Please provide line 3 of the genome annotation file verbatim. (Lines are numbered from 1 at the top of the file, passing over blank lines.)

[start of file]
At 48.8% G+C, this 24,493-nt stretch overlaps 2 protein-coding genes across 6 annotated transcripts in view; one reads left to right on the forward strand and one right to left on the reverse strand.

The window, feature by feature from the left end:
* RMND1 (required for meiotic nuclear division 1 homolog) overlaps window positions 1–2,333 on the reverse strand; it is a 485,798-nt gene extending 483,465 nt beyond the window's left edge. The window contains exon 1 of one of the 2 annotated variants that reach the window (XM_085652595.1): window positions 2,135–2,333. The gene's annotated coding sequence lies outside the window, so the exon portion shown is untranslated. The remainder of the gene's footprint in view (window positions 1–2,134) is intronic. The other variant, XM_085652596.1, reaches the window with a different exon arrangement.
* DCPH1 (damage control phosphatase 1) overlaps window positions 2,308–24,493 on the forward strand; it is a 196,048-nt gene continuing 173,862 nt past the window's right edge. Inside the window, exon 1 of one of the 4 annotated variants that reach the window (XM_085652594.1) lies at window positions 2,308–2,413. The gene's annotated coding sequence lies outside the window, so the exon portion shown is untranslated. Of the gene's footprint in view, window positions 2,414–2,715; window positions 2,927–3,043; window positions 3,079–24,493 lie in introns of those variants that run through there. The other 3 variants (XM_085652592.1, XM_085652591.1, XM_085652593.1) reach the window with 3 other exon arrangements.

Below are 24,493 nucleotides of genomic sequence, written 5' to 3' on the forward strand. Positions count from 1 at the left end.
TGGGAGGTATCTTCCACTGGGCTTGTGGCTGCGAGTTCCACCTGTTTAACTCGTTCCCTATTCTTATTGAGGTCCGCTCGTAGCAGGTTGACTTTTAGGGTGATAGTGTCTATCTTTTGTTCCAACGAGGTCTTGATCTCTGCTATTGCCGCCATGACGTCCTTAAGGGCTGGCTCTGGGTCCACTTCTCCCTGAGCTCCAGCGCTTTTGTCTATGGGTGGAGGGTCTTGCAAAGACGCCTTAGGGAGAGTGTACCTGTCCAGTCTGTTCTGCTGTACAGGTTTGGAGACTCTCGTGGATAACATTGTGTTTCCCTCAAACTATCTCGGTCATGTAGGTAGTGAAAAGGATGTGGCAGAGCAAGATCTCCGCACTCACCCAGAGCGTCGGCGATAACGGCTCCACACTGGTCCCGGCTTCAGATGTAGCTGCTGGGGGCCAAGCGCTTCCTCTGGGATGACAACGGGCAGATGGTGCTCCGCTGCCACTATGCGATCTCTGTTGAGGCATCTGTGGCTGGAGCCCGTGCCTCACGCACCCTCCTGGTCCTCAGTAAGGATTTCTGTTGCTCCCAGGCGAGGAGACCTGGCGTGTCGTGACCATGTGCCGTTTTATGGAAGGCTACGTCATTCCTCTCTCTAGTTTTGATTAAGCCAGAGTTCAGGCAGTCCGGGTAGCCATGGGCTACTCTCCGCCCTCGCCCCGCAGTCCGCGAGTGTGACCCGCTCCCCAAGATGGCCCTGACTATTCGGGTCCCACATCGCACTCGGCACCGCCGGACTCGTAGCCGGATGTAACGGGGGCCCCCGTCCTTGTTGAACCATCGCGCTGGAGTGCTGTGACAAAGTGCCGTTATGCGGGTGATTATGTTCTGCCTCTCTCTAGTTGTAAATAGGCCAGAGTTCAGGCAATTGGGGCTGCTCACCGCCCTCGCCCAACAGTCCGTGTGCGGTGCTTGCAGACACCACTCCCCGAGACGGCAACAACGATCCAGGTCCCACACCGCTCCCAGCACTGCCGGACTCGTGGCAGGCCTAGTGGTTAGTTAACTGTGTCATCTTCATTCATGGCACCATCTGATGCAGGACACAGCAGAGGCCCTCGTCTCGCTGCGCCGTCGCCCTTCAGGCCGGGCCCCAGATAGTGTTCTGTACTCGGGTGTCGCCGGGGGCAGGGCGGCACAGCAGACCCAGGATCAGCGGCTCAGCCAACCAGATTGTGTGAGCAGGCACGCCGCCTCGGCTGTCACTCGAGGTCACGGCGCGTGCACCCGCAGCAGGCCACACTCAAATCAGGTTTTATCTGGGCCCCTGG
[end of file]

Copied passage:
* RMND1 (required for meiotic nuclear division 1 homolog) overlaps window positions 1–2,333 on the reverse strand; it is a 485,798-nt gene extending 483,465 nt beyond the window's left edge. The window contains exon 1 of one of the 2 annotated variants that reach the window (XM_085652595.1): window positions 2,135–2,333. The gene's annotated coding sequence lies outside the window, so the exon portion shown is untranslated. The remainder of the gene's footprint in view (window positions 1–2,134) is intronic. The other variant, XM_085652596.1, reaches the window with a different exon arrangement.